Original Research

Causes of death and post-mortem testing for SARS-CoV-2 in a tertiary hospital during the COVID-19 pandemic in Ghana

Edward Asumanu, Seth Attoh, Raymond X. Servor, Clement Laryea, Mary McAddy, Fred Hobenu, Raymond Factchu, Kwesi Agyemang-Bediako, Edward O. Nyarko, Godwin K. Nyarko, Marcus K. Moroti, Lawrence Edusei
African Journal of Laboratory Medicine | Vol 11, No 1 | a1766 | DOI: https://doi.org/10.4102/ajlm.v11i1.1766 | © 2022 Edward Asumanu, Seth Attoh, Raymond X. Servor, Clement Laryea, Mary McAddy, Fred Hobenu, Raymond Factchu, Kwesi Agyemang-Bediako, Edward O. Nyarko, Godwin K. Nyarko, Marcus K. Moroti, Lawrence Edusei | This work is licensed under CC Attribution 4.0
Submitted: 19 October 2021 | Published: 23 November 2022

About the author(s)

Edward Asumanu, Postgraduate College, 37 Military Hospital, Accra, Ghana
Seth Attoh, Department of Anatomical Pathology, 37 Military Hospital, Accra, Ghana
Raymond X. Servor, Department of Anatomical Pathology, 37 Military Hospital, Accra, Ghana
Clement Laryea, Department of Medicine, 37 Military Hospital, Accra, Ghana
Mary McAddy, Department of Anatomical Pathology, 37 Military Hospital, Accra, Ghana
Fred Hobenu, Department of Anatomical Pathology, 37 Military Hospital, Accra, Ghana
Raymond Factchu, Department of Anatomical Pathology, 37 Military Hospital, Accra, Ghana
Kwesi Agyemang-Bediako, Department of Anatomical Pathology, 37 Military Hospital, Accra, Ghana
Edward O. Nyarko, Public Health Division, 37 Military Hospital, Accra, Ghana
Godwin K. Nyarko, Department of Anatomical Pathology, 37 Military Hospital, Accra, Ghana
Marcus K. Moroti, Department of Anatomical Pathology, 37 Military Hospital, Accra, Ghana
Lawrence Edusei, Department of Anatomical Pathology, 37 Military Hospital, Accra, Ghana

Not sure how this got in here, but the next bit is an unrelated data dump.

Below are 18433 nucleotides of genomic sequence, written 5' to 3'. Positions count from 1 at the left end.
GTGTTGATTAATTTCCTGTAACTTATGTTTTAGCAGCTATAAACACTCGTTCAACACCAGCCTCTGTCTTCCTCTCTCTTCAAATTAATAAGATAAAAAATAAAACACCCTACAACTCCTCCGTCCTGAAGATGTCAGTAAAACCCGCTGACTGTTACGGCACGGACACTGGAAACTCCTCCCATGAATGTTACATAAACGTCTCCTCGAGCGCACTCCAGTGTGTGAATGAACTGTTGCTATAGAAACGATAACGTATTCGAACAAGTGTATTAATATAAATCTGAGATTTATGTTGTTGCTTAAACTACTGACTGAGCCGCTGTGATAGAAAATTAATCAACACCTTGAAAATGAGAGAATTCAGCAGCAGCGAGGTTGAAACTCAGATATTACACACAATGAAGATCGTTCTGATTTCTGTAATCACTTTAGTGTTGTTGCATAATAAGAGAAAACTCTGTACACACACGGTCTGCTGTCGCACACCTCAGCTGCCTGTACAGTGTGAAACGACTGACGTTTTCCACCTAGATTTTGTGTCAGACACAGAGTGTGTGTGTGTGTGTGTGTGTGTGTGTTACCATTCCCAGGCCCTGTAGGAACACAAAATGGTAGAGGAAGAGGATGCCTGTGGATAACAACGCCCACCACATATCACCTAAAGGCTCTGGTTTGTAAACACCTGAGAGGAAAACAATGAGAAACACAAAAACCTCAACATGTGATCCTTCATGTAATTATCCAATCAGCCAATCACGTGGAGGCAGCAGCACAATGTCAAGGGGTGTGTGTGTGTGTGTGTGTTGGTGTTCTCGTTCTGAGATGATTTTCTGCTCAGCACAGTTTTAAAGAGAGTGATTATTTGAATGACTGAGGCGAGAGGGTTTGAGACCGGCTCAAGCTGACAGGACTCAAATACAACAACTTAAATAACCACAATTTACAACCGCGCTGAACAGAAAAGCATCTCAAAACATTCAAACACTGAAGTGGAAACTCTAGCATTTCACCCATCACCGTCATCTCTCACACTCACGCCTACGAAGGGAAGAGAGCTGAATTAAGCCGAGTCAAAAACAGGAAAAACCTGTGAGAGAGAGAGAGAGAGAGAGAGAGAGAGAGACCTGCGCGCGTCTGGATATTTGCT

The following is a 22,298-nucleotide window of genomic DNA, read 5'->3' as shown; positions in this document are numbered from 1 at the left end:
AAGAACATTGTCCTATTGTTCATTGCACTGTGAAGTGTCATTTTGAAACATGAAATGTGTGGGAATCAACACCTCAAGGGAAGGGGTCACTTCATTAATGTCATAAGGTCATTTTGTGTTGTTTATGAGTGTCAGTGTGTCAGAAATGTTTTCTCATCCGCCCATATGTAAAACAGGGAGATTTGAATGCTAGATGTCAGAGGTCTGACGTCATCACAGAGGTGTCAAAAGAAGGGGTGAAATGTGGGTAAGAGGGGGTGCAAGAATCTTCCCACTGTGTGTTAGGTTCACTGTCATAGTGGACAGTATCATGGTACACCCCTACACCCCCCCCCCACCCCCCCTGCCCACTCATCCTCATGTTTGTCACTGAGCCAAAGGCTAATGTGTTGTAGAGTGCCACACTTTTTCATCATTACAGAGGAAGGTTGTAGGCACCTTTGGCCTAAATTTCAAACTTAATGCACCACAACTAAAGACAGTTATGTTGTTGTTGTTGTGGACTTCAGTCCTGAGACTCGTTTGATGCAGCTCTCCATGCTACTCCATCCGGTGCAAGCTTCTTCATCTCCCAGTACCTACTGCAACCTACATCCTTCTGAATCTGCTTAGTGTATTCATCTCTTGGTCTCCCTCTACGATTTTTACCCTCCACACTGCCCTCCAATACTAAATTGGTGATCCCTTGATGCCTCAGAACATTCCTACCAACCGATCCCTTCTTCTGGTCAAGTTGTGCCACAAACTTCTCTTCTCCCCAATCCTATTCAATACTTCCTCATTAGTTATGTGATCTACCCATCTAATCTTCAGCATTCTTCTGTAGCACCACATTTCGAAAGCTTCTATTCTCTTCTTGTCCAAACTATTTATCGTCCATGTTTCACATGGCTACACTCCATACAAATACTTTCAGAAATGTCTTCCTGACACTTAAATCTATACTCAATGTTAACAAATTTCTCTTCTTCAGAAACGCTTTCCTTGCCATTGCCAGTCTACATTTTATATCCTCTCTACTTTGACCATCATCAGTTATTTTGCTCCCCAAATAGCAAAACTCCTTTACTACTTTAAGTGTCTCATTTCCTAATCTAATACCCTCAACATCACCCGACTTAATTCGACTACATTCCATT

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Abstract

Background: Causes of death during the coronavirus disease 2019 (COVID-19) pandemic ranhttp://crossmark.crossref.org/dialog/?doi=10.4102/ajlm.v11i1.1766=pdf&date_stamp=2022-11-23ge from direct consequences of severe acute respiratory syndrome coronavirus 2 (SARS-CoV-2) infection to deaths unrelated to SARS-CoV-2. Another feature of the pandemic is the post-mortem testing for SARS-CoV-2. Understanding these aspects of COVID-19 are essential in planning and limiting the impact of SARS-CoV-2 virus on healthcare systems.

Objective: This study investigated the underlying causes of death and the presence of SARS-CoV-2 in bodies received at the 37 Military Hospital, Accra, Ghana, during the COVID-19 pandemic.

Methods: The study was conducted from 4–27 May 2020. Deceased patients that met the inclusion criteria were prospectively selected during the expanded surveillance period for SARS-CoV-2 testing, autopsy and determination of underlying and immediate cause of death.

Results: A total of 161 deceased patients were analysed with 53 autopsies. The overall positive test rate for SARS-CoV-2 was 14.9% (24/161 patients), with a positive rate of 5.0% (8/161 patients) for nasopharyngeal samples and 30.2% (16/161 patients) for bronchopulmonary samples. The underlying causes of death were not related to SARS-CoV-2 infection in 85.1% (137/161) of patients, SARS-CoV-2-associated 12.4% (20/161) and SARS-CoV-2-induced in 2.5% (4/161). Cardiovascular complications formed the most common cause of death in patients with or without SARS-CoV-2.

Conclusion: There was a high positive rate of SARS-CoV-2 in post-mortem cases. However, most deaths were not caused by SARS-CoV-2 but by cardiovascular complications. The high rate of bronchopulmonary positive results for SARS-CoV-2 requires that autopsies be done in suspicious cases with negative nasopharyngeal sampling.

 


Keywords

post-mortem; severe acute respiratory syndrome coronavirus 2; coronavirus disease 2019; surveillance; pathology

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